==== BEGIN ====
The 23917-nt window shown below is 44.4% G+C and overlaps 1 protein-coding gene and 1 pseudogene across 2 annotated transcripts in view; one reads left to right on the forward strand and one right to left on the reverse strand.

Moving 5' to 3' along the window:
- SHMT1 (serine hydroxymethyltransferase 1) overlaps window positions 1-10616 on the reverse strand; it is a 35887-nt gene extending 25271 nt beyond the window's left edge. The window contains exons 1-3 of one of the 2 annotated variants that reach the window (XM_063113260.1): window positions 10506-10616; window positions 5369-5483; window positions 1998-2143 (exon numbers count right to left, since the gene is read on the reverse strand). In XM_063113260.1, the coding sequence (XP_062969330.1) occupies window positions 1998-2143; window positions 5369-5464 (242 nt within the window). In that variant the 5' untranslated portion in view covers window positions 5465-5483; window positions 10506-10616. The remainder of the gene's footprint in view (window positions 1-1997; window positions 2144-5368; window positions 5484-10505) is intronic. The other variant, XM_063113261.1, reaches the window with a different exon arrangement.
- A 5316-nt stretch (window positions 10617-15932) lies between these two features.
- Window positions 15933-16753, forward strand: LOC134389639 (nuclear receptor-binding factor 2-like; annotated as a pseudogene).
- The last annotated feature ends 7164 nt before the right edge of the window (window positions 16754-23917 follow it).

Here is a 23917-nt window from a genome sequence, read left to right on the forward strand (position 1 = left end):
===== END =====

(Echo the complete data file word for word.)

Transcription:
The 23917-nt window shown below is 44.4% G+C and overlaps 1 protein-coding gene and 1 pseudogene across 2 annotated transcripts in view; one reads left to right on the forward strand and one right to left on the reverse strand.

Moving 5' to 3' along the window:
- SHMT1 (serine hydroxymethyltransferase 1) overlaps window positions 1-10616 on the reverse strand; it is a 35887-nt gene extending 25271 nt beyond the window's left edge. The window contains exons 1-3 of one of the 2 annotated variants that reach the window (XM_063113260.1): window positions 10506-10616; window positions 5369-5483; window positions 1998-2143 (exon numbers count right to left, since the gene is read on the reverse strand). In XM_063113260.1, the coding sequence (XP_062969330.1) occupies window positions 1998-2143; window positions 5369-5464 (242 nt within the window). In that variant the 5' untranslated portion in view covers window positions 5465-5483; window positions 10506-10616. The remainder of the gene's footprint in view (window positions 1-1997; window positions 2144-5368; window positions 5484-10505) is intronic. The other variant, XM_063113261.1, reaches the window with a different exon arrangement.
- A 5316-nt stretch (window positions 10617-15932) lies between these two features.
- Window positions 15933-16753, forward strand: LOC134389639 (nuclear receptor-binding factor 2-like; annotated as a pseudogene).
- The last annotated feature ends 7164 nt before the right edge of the window (window positions 16754-23917 follow it).

Here is a 23917-nt window from a genome sequence, read left to right on the forward strand (position 1 = left end):